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Facilitation Committee (FAL), 35th session: 12-16 January 2009

January 16, 2009

FAL Convention amendments adopted
Amendments to the Annex to the 1965 Convention on Facilitation of International Maritime Traffic (FAL Convention), addressing documents required by crew and passengers, were adopted by the Facilitation Committee when it met for its 35th session, the first session as a fully institutionalized body of the IMO (see Briefing 01/2009).
 
The amendments relate to the arrival, stay and departure of the ship; measures to facilitate the clearance of passengers, crew and baggage; and the facilitation for ships engaged on cruises and for cruise passengers. The amendments are expected to enter into force on 15 May 2010.
 
They include:
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In section 2 - Arrival, stay and departure of the ship, section B. Contents and purposes of documents: deletion of Standard 2.6.3, which is related to the crew list.

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In section 3 - Arrival and departure of persons, section A. Arrival and departure requirements and procedures: to clarify the documents required, Standard 3.10 is to be amended to read: "A passport or an identity document issued in accordance with relevant ILO conventions, or else a valid and duly recognized seafarer's identity document, shall be the basic document providing public authorities with information relating to the individual member of the crew on arrival or departure of a ship

  - In section 3, section B. Measures to facilitate clearance of cargo, passengers, crew and baggage: Standard 3.15 is to be replaced by Recommended Practice 3.15, which states that: "Public authorities should not impose unreasonable or disproportionate fines upon shipowners, in the event that any control document in possession of a passenger is found by public authorities to be inadequate, or if, for that reason, the passenger is found to be inadmissible to the State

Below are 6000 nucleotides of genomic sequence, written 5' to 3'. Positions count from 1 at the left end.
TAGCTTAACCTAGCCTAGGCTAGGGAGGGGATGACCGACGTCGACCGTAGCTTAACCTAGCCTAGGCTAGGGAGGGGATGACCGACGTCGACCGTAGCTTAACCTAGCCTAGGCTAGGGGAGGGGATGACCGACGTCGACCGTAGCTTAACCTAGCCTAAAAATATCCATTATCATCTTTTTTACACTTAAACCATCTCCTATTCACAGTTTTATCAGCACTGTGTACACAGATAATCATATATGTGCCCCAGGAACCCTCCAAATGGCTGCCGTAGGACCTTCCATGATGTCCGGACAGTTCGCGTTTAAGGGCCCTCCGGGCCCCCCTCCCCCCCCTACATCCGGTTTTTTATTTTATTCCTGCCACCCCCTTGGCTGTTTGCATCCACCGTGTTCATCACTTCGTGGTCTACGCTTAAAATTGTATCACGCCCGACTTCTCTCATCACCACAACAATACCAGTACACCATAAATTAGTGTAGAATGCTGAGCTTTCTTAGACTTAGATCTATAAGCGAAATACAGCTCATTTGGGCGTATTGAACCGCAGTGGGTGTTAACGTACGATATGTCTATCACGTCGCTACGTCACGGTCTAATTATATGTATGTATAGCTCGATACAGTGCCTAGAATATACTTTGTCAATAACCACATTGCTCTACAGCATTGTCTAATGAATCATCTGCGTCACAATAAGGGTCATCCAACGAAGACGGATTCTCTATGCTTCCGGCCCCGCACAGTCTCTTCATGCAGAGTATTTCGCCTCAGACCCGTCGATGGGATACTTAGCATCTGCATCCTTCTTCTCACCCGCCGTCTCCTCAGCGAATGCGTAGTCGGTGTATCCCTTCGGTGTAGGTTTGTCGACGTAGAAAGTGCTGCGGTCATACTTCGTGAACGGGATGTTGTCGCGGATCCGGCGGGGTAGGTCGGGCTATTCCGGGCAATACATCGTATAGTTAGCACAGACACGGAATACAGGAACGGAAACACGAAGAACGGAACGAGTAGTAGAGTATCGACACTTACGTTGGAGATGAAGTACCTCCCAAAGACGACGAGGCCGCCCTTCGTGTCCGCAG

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In section 3, section D. Facilitation for ships engaged on cruises and for cruise passengers: Standard 3.21 is to be replaced by Recommended Practice 3.21, which states that: "For cruise ships, the General Declaration, the Passenger List and the Crew List should be required only at the first port of arrival and final port of departure in a country, provided that there has been no change in the circumstances of the voyage.

  - In section 3, section D: deletion of Recommended Practice 3.35, which refers to details which may not be required on the passenger list.
 
Review of the FAL Convention
The Committee agreed to undertake a comprehensive review of the FAL Convention, with a view to ensuring that it adequately addresses the present and emerging needs of the shipping industry as well as to modernize its provisions taking into account, for example, developments in the field of transmission of information and data by electronic means and the Single Window concept.
 
The review is expected to take into consideration amendments to SOLAS on maritime security adopted in 2002, including the International Ship and Port Facilities Security (ISPS) Code, the problems of disembarkation of persons rescued at sea and illegal migrants. It is also likely to address contemporary problems such as shore leave and other issues relating to the human rights and welfare of seafarers that have arisen in the ship-to-shore interface.
 
Explanatory manual to the FAL Convention and FAL compendium near completion
The Committee further developed the Explanatory Manual to the Convention and the FAL Compendium, with a view to considering the final drafts at its next session. Both documents are intended to promote the wide acceptance of the FAL Convention and the universal implementation of the measures adopted by the Organization to facilitate international maritime traffic and maritime trade.
 
Trial IMO Stowaway Focal Point to continue
The Committee agreed to continue the operation of a trial IMO Stowaway Focal Point within the Secretariat for a further year, to provide assistance for the successful resolution of stowaway cases, when parties concerned have been unable to resolve such issues within the means available to them.
 
Since the establishment of the focal point by FAL 34 in March 2007, the assistance of the Secretariat has been requested in only three cases of stowaways on board ship, with a view to the effective disembarkation of such stowaways at the next port. The majority of stowaway incidents are handled at the local level and, as a result, little or no feedback has been received. Consequently, the success or otherwise of IMO's intervention cannot be quantified. Nevertheless, the establishment of the IMO Stowaway Focal Point did focus attention on the ongoing problem of stowaways and led to better liaison with relevant bodies, including P & I Clubs, which, in turn, has been reflected in greater accuracy with the statistics on stowaways.